Access to paid content on this site is currently suspended due to excessive activity being detected from your IP address Please contact the publisher to request reinstatement.
August 1991

Gilding the Lily-Reply

Author Affiliations

Children's Hospital Medical Center Pediatric Otolaryngology Elland and Bethesda Avenues Cincinnati, OH 45229-2899; University of Cincinnati College of Medicine 231 Bethesda Ave Cincinnati, OH 45267-0528

Am J Dis Child. 1991;145(8):849. doi:10.1001/archpedi.1991.02160080023013

This article is only available in the PDF format. Download the PDF to view the article, as well as its associated figures and tables.


In Reply.—We certainly agree with Dr Faigel that in many situations there is abuse of advanced technology in the form of "overtesting."

This particular infant, however, was suspected of having retropharyngeal abscess (RPA) several days before otolaryngologic consultation was obtained. A delay in treatment of an RPA leads to an increased risk that the infectious process may spread not only within the retropharyngeal space, but also to the parapharyngeal space, carotid sheath, and mediastinum. The surgical procedure for a complicated RPA is much different from that for an uncomplicated one. Most RPAs are incised and drained with a transoral approach. If there is spread of the abscess to the parapharyngeal space or within the retropharyngeal space below the hyoid bone, for example, an external neck approach is best.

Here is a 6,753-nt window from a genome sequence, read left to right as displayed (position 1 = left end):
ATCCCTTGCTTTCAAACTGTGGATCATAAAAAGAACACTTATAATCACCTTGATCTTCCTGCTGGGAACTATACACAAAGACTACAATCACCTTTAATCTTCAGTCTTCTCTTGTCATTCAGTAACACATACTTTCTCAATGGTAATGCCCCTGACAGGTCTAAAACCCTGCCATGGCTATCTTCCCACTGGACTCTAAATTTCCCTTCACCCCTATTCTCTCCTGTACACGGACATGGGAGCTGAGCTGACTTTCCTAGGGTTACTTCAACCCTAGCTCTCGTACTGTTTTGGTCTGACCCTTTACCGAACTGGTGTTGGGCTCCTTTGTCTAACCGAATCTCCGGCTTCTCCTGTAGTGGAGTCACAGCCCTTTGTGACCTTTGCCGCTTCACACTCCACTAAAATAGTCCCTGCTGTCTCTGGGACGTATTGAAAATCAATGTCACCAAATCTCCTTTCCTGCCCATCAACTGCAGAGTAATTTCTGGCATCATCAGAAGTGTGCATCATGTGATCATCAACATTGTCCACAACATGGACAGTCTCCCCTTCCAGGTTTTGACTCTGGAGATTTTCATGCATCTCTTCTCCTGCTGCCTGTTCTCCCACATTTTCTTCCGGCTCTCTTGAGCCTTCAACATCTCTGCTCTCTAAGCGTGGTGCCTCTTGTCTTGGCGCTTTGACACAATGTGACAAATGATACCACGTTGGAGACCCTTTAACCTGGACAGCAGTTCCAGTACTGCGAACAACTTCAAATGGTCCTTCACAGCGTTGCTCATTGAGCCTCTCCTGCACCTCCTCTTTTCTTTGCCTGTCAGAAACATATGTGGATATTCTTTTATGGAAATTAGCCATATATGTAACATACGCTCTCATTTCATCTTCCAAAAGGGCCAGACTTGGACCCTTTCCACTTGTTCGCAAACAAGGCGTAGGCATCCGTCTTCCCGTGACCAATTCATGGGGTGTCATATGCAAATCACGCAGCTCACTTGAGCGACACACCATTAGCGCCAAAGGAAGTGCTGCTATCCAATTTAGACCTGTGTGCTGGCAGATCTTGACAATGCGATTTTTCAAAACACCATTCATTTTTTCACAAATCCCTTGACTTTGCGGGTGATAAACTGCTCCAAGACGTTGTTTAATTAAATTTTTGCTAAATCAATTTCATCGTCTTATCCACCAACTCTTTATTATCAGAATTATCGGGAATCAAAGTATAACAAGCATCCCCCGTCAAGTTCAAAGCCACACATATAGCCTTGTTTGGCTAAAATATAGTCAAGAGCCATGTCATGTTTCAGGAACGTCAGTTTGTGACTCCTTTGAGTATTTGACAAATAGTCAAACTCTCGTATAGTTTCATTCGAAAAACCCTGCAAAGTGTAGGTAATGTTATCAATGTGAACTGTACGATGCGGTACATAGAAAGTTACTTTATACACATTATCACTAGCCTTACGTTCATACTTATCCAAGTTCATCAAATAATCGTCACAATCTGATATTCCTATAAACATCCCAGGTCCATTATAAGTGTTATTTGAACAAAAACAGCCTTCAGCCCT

As discussed in our article, a complete medical history, physical examination, and lateral neck roentgenography are the best tools for diag-nosing

First Page Preview View Large
First page PDF preview
First page PDF preview